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Former Cleveland Browns receiver Joe Jurevicius sues team, doctors, Cleveland Clinic over staph infection

Former Browns receiver Joe Jurevicius, who returned to Cleveland in 2006 to try to help his beloved Browns win a Super Bowl, is suing the team, the Cleveland Clinic and two team physicians over a staph infection that most likely has ended his NFL career.

The suit, filed Friday in Cuyahoga County Court of Common Pleas, states that Jurevicius contracted a staph infection in his right knee because the Browns did not sterilize their Berea training facility properly and that the medical personnel, including the Clinic doctors, failed to warn him they weren't taking proper precautions.

Browns attorney Fred Nance told The Plain Dealer in a statement the Browns "deny the allegations and will vigorously defend against them." The Clinic, through spokesperson Erinne Dyer, declined to comment on pending litigation.

Jurevicius, who sat out all last season because of the staph infection, underwent routine arthroscopic surgery on the knee Jan. 7, 2008, and spent about a week-and-a-half rehabilitating at the Browns' facility. On Jan. 21, after experiencing swelling in the knee, severe shaking and chills, he was diagnosed with staph.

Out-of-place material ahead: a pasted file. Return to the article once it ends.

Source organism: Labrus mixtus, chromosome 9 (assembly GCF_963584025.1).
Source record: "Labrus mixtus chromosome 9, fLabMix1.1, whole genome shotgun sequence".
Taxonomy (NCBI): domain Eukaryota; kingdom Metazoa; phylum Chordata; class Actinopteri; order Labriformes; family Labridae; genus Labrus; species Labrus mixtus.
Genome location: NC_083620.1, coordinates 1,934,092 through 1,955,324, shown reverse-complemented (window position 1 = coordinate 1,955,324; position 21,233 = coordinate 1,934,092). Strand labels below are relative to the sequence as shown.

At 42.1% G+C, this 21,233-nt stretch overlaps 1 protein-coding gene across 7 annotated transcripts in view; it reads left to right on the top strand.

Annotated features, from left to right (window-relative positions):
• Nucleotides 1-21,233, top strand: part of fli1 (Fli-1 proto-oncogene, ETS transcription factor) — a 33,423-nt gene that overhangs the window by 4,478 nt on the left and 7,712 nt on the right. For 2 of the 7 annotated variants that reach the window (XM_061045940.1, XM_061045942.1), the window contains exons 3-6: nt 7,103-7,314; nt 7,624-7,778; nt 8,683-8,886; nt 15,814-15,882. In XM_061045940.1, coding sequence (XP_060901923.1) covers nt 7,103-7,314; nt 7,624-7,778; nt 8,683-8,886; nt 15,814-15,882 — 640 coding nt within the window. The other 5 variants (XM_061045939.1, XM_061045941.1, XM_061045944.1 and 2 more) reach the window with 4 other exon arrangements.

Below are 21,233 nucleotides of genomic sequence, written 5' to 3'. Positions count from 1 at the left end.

Since then, Jurevicius has undergone six medical procedures on the knee to eradicate the infection and repair the damage. The Browns released him March¤12 despite the fact he offered to take a pay cut to remain with the team. He's currently out of football.

Jurevicius, 34, is the first of six known Browns players diagnosed with staph infections since 2003 to file a lawsuit. One of those, former Browns tight end Kellen Winslow, contracted staph twice, once in 2005 and once last season. Another, Cleveland native and St. Ignatius product LeCharles Bentley, has been out of football since suffering his potentially limb- and life-threatening infection in 2006.

A source close to the situation said two other Browns staffers, not players, contracted staph within the past year.

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